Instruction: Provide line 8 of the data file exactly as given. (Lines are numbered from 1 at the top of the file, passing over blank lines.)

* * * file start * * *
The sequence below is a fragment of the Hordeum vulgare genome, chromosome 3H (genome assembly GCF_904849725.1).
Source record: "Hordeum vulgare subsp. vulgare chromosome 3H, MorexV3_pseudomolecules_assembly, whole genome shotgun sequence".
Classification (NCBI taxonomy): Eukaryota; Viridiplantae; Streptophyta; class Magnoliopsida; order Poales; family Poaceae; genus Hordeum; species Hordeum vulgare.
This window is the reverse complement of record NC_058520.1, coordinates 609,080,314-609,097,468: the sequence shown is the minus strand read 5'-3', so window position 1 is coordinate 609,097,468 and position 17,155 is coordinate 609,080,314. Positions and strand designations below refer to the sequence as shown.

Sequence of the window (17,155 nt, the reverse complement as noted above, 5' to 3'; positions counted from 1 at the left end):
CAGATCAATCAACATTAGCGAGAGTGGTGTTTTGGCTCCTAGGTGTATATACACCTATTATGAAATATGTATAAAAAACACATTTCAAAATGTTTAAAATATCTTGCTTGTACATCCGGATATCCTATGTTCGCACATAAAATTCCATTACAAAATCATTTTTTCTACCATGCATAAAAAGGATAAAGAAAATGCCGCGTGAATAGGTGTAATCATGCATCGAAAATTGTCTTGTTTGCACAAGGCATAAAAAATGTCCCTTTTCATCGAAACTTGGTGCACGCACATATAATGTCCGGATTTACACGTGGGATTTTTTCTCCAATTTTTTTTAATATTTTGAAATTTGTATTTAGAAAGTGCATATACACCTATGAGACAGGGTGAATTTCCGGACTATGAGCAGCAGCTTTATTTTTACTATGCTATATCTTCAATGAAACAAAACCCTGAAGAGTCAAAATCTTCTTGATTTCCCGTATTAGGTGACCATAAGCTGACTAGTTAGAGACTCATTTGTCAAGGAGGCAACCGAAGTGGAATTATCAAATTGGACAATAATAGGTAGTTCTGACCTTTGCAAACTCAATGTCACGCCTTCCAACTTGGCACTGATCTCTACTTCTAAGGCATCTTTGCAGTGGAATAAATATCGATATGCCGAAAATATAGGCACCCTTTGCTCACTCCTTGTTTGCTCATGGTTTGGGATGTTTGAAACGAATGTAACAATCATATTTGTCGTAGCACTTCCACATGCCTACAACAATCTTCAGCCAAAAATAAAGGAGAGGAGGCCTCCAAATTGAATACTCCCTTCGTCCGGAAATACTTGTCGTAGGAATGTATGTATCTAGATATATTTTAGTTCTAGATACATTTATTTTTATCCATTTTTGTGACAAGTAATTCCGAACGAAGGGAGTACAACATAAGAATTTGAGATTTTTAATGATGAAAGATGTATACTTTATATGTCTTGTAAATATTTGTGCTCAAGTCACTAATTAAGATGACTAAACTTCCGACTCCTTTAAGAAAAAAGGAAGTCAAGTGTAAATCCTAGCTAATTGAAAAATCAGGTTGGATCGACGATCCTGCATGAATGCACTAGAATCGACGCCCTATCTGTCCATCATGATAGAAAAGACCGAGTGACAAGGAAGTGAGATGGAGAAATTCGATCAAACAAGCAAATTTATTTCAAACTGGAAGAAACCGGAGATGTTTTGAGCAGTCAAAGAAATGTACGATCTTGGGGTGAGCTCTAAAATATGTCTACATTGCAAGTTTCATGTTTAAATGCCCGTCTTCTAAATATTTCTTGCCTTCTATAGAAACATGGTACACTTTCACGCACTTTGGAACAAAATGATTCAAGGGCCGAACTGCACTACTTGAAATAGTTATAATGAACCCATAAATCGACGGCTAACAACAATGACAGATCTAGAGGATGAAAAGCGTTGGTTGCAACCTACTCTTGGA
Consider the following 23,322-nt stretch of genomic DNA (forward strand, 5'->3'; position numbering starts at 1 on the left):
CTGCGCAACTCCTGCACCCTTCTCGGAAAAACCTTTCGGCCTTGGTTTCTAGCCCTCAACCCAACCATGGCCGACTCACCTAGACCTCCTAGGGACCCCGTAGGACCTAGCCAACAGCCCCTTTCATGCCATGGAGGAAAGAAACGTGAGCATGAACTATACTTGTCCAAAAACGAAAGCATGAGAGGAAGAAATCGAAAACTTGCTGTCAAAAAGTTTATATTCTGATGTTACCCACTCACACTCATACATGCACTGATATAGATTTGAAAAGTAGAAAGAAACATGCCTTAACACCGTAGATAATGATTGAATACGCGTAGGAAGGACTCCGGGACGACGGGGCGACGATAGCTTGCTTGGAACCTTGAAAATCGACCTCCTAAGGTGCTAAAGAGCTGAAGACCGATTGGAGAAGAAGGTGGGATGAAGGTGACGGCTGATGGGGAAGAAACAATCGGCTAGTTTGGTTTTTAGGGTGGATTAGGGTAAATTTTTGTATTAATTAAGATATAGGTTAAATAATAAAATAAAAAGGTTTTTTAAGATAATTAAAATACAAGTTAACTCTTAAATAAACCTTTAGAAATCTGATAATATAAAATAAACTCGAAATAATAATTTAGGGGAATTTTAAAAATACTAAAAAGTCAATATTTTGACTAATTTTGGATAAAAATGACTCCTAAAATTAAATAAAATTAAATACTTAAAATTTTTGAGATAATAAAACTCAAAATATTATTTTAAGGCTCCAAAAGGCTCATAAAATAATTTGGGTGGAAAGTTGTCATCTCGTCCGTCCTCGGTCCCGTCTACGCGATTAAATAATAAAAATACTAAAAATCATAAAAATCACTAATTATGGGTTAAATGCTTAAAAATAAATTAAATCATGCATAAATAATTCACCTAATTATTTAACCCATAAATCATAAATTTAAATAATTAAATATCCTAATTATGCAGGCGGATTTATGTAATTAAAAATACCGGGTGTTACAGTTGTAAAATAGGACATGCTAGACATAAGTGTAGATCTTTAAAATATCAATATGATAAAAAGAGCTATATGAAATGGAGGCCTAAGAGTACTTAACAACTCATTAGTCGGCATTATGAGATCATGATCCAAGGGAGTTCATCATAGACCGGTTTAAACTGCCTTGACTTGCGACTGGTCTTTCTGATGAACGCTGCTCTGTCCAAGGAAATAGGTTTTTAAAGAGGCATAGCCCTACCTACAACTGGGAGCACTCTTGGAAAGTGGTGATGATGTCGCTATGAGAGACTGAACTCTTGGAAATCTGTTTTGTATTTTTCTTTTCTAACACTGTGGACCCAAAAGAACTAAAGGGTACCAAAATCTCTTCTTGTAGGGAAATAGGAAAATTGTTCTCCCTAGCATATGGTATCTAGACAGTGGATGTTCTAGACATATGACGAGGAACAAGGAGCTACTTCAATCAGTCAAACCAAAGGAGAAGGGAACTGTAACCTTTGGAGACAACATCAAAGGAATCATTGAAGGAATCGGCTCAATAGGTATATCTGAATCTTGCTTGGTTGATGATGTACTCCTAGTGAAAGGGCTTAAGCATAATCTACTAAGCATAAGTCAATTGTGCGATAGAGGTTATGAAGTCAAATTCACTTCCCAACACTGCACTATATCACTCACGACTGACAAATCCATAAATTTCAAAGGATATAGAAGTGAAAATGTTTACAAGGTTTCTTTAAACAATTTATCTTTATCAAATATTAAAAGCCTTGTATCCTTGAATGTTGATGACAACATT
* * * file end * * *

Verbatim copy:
CTGCGCAACTCCTGCACCCTTCTCGGAAAAACCTTTCGGCCTTGGTTTCTAGCCCTCAACCCAACCATGGCCGACTCACCTAGACCTCCTAGGGACCCCGTAGGACCTAGCCAACAGCCCCTTTCATGCCATGGAGGAAAGAAACGTGAGCATGAACTATACTTGTCCAAAAACGAAAGCATGAGAGGAAGAAATCGAAAACTTGCTGTCAAAAAGTTTATATTCTGATGTTACCCACTCACACTCATACATGCACTGATATAGATTTGAAAAGTAGAAAGAAACATGCCTTAACACCGTAGATAATGATTGAATACGCGTAGGAAGGACTCCGGGACGACGGGGCGACGATAGCTTGCTTGGAACCTTGAAAATCGACCTCCTAAGGTGCTAAAGAGCTGAAGACCGATTGGAGAAGAAGGTGGGATGAAGGTGACGGCTGATGGGGAAGAAACAATCGGCTAGTTTGGTTTTTAGGGTGGATTAGGGTAAATTTTTGTATTAATTAAGATATAGGTTAAATAATAAAATAAAAAGGTTTTTTAAGATAATTAAAATACAAGTTAACTCTTAAATAAACCTTTAGAAATCTGATAATATAAAATAAACTCGAAATAATAATTTAGGGGAATTTTAAAAATACTAAAAAGTCAATATTTTGACTAATTTTGGATAAAAATGACTCCTAAAATTAAATAAAATTAAATACTTAAAATTTTTGAGATAATAAAACTCAAAATATTATTTTAAGGCTCCAAAAGGCTCATAAAATAATTTGGGTGGAAAGTTGTCATCTCGTCCGTCCTCGGTCCCGTCTACGCGATTAAATAATAAAAATACTAAAAATCATAAAAATCACTAATTATGGGTTAAATGCTTAAAAATAAATTAAATCATGCATAAATAATTCACCTAATTATTTAACCCATAAATCATAAATTTAAATAATTAAATATCCTAATTATGCAGGCGGATTTATGTAATTAAAAATACCGGGTGTTACAGTTGTAAAATAGGACATGCTAGACATAAGTGTAGATCTTTAAAATATCAATATGATAAAAAGAGCTATATGAAATGGAGGCCTAAGAGTACTTAACAACTCATTAGTCGGCATTATGAGATCATGATCCAAGGGAGTTCATCATAGACCGGTTTAAACTGCCTTGACTTGCGACTGGTCTTTCTGATGAACGCTGCTCTGTCCAAGGAAATAGGTTTTTAAAGAGGCATAGCCCTACCTACAACTGGGAGCACTCTTGGAAAGTGGTGATGATGTCGCTATGAGAGACTGAACTCTTGGAAATCTGTTTTGTATTTTTCTTTTCTAACACTGTGGACCCAAAAGAACTAAAGGGTACCAAAATCTCTTCTTGTAGGGAAATAGGAAAATTGTTCTCCCTAGCATATGGTATCTAGACAGTGGATGTTCTAGACATATGACGAGGAACAAGGAGCTACTTCAATCAGTCAAACCAAAGGAGAAGGGAACTGTAACCTTTGGAGACAACATCAAAGGAATCATTGAAGGAATCGGCTCAATAGGTATATCTGAATCTTGCTTGGTTGATGATGTACTCCTAGTGAAAGGGCTTAAGCATAATCTACTAAGCATAAGTCAATTGTGCGATAGAGGTTATGAAGTCAAATTCACTTCCCAACACTGCACTATATCACTCACGACTGACAAATCCATAAATTTCAAAGGATATAGAAGTGAAAATGTTTACAAGGTTTCTTTAAACAATTTATCTTTATCAAATATTAAAAGCCTTGTATCCTTGAATGTTGATGACAACATT